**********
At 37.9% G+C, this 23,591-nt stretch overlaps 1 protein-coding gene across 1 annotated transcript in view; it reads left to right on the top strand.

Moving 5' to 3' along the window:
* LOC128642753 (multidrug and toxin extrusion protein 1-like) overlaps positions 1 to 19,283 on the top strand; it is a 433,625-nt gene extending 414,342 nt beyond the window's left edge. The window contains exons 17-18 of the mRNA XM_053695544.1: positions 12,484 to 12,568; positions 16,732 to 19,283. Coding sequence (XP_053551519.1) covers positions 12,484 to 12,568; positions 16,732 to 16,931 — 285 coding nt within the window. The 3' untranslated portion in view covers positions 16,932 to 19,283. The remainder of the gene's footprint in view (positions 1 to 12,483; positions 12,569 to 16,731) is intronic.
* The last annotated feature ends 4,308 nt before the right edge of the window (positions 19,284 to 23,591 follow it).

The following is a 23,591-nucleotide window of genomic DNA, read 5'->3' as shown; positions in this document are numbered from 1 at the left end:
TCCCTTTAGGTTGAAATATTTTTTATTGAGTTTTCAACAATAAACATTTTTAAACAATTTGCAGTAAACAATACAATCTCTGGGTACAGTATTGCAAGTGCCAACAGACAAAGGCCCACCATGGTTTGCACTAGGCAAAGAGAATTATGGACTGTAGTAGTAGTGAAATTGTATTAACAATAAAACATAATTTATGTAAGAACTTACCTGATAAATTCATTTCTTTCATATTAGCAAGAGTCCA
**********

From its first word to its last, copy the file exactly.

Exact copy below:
At 37.9% G+C, this 23,591-nt stretch overlaps 1 protein-coding gene across 1 annotated transcript in view; it reads left to right on the top strand.

Moving 5' to 3' along the window:
* LOC128642753 (multidrug and toxin extrusion protein 1-like) overlaps positions 1 to 19,283 on the top strand; it is a 433,625-nt gene extending 414,342 nt beyond the window's left edge. The window contains exons 17-18 of the mRNA XM_053695544.1: positions 12,484 to 12,568; positions 16,732 to 19,283. Coding sequence (XP_053551519.1) covers positions 12,484 to 12,568; positions 16,732 to 16,931 — 285 coding nt within the window. The 3' untranslated portion in view covers positions 16,932 to 19,283. The remainder of the gene's footprint in view (positions 1 to 12,483; positions 12,569 to 16,731) is intronic.
* The last annotated feature ends 4,308 nt before the right edge of the window (positions 19,284 to 23,591 follow it).

The following is a 23,591-nucleotide window of genomic DNA, read 5'->3' as shown; positions in this document are numbered from 1 at the left end:
TCCCTTTAGGTTGAAATATTTTTTATTGAGTTTTCAACAATAAACATTTTTAAACAATTTGCAGTAAACAATACAATCTCTGGGTACAGTATTGCAAGTGCCAACAGACAAAGGCCCACCATGGTTTGCACTAGGCAAAGAGAATTATGGACTGTAGTAGTAGTGAAATTGTATTAACAATAAAACATAATTTATGTAAGAACTTACCTGATAAATTCATTTCTTTCATATTAGCAAGAGTCCA